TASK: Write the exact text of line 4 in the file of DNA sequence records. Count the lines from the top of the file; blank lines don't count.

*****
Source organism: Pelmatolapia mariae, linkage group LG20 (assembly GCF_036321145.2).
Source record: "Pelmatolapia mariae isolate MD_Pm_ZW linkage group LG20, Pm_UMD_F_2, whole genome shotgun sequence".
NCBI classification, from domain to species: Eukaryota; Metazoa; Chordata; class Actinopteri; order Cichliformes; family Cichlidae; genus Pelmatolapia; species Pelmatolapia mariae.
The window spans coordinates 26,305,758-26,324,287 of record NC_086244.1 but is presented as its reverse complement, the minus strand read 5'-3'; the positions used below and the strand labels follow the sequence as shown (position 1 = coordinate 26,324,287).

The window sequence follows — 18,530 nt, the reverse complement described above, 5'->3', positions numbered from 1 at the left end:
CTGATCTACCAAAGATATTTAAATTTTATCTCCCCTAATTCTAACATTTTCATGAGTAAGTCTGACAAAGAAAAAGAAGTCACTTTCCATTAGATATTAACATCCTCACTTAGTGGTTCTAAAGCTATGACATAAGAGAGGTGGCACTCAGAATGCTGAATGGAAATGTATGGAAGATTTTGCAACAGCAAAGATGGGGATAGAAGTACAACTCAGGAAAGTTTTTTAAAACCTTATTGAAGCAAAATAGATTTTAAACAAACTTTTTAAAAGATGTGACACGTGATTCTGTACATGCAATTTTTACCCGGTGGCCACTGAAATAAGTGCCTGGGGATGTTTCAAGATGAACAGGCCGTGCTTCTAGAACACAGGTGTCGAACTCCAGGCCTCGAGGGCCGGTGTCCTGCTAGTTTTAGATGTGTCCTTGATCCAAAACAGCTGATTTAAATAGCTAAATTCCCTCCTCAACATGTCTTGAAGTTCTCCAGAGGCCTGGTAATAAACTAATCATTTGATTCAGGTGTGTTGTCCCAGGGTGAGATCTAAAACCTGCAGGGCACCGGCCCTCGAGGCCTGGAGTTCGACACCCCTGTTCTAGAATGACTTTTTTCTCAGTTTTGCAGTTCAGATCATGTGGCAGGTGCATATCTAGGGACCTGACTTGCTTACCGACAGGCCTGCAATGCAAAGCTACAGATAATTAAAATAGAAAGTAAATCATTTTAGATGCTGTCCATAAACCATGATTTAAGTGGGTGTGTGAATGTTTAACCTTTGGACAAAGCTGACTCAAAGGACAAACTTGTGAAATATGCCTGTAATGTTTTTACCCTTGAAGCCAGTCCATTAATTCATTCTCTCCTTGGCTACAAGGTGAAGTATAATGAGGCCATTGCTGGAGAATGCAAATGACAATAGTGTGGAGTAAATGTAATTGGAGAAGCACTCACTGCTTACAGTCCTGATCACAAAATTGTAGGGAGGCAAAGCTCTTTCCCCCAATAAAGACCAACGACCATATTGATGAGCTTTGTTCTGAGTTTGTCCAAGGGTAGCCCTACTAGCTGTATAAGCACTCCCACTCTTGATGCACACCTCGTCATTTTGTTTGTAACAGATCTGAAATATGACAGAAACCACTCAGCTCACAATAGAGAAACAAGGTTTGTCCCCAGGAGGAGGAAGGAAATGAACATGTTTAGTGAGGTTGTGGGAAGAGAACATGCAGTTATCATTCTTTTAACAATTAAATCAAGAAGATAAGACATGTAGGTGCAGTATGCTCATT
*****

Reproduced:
The window spans coordinates 26,305,758-26,324,287 of record NC_086244.1 but is presented as its reverse complement, the minus strand read 5'-3'; the positions used below and the strand labels follow the sequence as shown (position 1 = coordinate 26,324,287).